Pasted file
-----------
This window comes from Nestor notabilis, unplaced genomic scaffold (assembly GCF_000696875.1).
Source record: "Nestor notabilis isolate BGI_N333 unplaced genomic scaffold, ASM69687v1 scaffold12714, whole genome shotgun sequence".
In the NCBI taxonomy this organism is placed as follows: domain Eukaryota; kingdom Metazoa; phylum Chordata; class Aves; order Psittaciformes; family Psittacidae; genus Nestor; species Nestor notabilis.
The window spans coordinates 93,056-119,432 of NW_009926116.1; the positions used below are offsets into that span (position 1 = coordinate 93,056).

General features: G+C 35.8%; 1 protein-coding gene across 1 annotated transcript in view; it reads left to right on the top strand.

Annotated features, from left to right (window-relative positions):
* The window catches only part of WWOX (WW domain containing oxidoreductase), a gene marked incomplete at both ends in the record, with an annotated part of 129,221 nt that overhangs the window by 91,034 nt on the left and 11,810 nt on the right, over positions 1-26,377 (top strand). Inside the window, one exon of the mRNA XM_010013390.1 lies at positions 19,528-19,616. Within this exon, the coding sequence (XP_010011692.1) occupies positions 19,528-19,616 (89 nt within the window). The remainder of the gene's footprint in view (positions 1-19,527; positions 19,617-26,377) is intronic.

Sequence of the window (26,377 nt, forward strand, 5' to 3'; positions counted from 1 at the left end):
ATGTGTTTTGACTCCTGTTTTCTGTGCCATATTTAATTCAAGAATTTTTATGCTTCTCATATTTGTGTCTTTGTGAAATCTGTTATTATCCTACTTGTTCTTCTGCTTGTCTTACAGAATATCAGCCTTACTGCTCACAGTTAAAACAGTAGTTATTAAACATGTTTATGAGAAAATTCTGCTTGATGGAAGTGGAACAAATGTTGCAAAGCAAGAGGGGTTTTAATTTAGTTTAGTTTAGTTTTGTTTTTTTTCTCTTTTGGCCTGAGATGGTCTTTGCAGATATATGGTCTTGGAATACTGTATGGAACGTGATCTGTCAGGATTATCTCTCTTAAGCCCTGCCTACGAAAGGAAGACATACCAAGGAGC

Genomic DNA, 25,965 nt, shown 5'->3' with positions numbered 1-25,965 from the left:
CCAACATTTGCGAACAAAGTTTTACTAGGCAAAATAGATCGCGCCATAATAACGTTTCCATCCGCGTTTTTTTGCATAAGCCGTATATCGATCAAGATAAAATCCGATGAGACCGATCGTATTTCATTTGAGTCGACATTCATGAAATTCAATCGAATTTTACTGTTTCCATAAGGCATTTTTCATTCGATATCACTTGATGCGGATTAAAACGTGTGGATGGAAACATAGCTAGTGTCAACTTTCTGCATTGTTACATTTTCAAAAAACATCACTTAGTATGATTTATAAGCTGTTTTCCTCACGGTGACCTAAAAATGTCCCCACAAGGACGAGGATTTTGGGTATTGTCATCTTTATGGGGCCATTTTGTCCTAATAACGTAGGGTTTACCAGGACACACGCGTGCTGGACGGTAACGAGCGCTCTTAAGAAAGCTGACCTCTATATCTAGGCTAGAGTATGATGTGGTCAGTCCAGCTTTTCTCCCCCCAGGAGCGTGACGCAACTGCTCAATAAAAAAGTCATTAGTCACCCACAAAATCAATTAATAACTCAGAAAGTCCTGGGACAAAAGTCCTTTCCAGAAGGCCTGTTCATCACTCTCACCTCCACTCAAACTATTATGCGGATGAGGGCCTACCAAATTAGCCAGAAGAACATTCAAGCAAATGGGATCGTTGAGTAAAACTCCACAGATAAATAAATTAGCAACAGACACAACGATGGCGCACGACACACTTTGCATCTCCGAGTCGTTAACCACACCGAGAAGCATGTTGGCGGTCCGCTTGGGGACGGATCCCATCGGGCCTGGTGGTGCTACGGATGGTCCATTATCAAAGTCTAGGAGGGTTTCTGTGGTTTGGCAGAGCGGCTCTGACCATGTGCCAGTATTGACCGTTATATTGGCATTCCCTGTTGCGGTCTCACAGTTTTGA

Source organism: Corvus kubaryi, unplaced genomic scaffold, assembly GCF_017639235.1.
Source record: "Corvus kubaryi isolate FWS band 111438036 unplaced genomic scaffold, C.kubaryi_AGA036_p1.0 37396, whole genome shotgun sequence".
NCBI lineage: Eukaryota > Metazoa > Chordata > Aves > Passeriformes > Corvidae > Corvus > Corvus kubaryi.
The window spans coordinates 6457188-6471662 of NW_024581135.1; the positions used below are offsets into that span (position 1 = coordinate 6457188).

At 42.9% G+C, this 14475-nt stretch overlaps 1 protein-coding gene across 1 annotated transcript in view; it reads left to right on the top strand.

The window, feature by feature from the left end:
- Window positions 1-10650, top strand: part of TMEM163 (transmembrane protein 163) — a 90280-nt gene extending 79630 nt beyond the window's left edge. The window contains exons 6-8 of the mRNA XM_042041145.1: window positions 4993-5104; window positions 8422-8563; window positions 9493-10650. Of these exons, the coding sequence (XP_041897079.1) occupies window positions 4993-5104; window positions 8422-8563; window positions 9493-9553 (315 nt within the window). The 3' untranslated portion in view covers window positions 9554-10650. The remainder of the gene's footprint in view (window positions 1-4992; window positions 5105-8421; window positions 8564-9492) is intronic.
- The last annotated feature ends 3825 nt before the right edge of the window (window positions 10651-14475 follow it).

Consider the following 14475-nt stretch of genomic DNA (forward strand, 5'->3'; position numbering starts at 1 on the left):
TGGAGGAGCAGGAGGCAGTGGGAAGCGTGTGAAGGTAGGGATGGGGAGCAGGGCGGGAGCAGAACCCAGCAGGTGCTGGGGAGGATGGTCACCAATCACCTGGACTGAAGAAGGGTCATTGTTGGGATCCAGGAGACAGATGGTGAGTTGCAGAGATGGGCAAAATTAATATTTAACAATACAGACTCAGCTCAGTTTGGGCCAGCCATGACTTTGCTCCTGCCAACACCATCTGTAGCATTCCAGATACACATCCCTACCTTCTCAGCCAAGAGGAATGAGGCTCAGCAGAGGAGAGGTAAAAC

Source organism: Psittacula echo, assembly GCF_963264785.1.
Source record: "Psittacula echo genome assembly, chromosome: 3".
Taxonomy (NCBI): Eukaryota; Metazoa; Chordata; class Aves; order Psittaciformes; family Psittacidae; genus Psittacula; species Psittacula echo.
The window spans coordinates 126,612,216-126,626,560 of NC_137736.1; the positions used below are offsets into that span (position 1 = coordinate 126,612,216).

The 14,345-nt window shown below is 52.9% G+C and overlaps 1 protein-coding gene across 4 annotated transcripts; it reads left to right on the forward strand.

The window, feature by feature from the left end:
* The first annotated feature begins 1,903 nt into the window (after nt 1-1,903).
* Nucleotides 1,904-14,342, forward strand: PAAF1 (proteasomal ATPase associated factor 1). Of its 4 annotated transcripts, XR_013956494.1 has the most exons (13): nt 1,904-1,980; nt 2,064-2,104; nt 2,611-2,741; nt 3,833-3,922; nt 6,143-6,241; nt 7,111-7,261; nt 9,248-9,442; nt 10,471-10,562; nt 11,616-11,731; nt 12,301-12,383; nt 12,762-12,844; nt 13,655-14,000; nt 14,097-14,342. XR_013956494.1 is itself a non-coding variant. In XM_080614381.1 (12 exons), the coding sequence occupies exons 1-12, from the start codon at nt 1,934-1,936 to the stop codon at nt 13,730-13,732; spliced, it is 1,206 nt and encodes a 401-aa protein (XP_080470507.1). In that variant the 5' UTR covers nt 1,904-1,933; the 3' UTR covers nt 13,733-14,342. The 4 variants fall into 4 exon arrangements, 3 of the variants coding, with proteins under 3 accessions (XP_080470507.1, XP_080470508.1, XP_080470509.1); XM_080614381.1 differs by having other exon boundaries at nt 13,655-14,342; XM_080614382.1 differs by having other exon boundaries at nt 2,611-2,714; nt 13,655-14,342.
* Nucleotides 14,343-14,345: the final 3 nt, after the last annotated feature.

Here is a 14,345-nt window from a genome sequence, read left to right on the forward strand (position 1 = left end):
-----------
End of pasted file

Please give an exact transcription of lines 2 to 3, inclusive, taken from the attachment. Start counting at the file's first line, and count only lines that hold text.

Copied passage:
Source record: "Nestor notabilis isolate BGI_N333 unplaced genomic scaffold, ASM69687v1 scaffold12714, whole genome shotgun sequence".
In the NCBI taxonomy this organism is placed as follows: domain Eukaryota; kingdom Metazoa; phylum Chordata; class Aves; order Psittaciformes; family Psittacidae; genus Nestor; species Nestor notabilis.